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Setting boundaries with those you love

It is human nature to want the best for those we love. Despite our best intentions or the best intentions of those we love, me might step out of our lane. We all do it - we think we know what is best for someone else and through advice or behaviour, we step into their lane. How do we tell those we love to get back in their lane?

Some of us struggle to feel comfortable with the idea – perhaps believing that we shouldn’t have the conversation in the first place, or believing we should just live with things as they are. And often, even when we know what boundaries we want to set, we may be reluctant to have the conversation, as we are concerned about how that might impact the relationship.

Sam (not his real name) is struggling with how to set clear boundaries with his parents. He wants them to know that he values them and the relationship but he is tired of them constantly asking questions about his relationship and when they are going to settle down and have kids. They ask him often enough that it has gotten to the point he doesn’t want to call and talk to them and he is not looking forward to seeing everyone at Thanksgiving as he doesn’t want to have to deal with this again. He is beginning to think about avoiding the whole thing. His partner is also invited to Thanksgiving and he doesn’t want to put her through this either.

There are two options in this situation. The first is to do nothing and say nothing which will likely lead to a larger disconnect in the relationship, with him avoiding family functions and engaging with the family less often and from a place of dread or disconnection. It is entirely possible resentment will build up distancing them. The second option is to deal with it head on. But how do we have these challenging conversations while ensuring that the relationship remains intact?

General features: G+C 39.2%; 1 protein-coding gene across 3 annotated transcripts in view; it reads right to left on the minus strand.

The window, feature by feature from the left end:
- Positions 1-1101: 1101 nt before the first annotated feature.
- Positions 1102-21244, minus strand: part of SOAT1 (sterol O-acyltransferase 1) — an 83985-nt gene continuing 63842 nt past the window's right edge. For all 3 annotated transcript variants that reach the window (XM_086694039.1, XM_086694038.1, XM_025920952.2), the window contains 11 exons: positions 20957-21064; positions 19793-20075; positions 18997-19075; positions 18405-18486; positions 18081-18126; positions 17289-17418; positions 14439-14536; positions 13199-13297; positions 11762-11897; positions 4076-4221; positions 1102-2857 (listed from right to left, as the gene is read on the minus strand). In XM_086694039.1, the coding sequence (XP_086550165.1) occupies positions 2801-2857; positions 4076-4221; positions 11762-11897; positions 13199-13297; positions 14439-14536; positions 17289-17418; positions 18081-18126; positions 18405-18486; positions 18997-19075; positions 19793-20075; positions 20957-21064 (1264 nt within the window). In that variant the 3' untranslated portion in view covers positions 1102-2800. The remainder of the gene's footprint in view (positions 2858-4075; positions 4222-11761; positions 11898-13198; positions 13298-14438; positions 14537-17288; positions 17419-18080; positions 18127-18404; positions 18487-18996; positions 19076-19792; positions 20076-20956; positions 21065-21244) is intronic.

Non-violent communication (NVC) is an approach to communication that I have found really helpful. In situations that can be emotionally charged or where you are concerned about how the person might respond to your message, it removes any sense of blame and allows the communication to be delivered in a way that is respectful.

Expressing yourself using NVC follows a 4-step formula developed by Marshall Rosenberg.

  1. Observations – clearly identifying what observe or see, hear or imagine)

  2. “When I…… (see, hear, etc)”

  3. Feelings – how I feel in relation to the observations

  4. “I feel……

  5. Needs – identifying what you need or value

  6. “I need/value……..

  7. Requests – Identifying a request that includes an action but does not include a demand

  8. “ I request….. or “would you be willing to…..

Notice that all four statements are “I statements” There is no use of the word you and I believe that is one of the key reasons it works. There is no reference to Sam’s girlfriend and how she feels either (as it involves only reflecting things that this person observes, feels, needs and wants). When we use the word ‘you’ people tend to get defensive. It can also be used to receive communication or reflect back what you are hearing from someone else in much the same way.

Runners keeping to their lane

An example of how Sam might use NVC could go something like this:

“When I am asked about my relationship, I feel uncomfortable and pressured. I need a break from talking about it to let my relationship unfold as it does naturally. Would you be willing to stop asking me questions about the future of my relationship?”

The first time I tried NVC, I have to admit it felt a bit stilted or “canned”. The conversation was not very natural and I am still not where I want to be. At the same time, people who are really skilled at it can integrate it into a conversation without me even noticing. There are lots of resources available on NVC if you are interested in learning more.

Next time someone you know and love, enters your lane, give it a try and let me know how it works.

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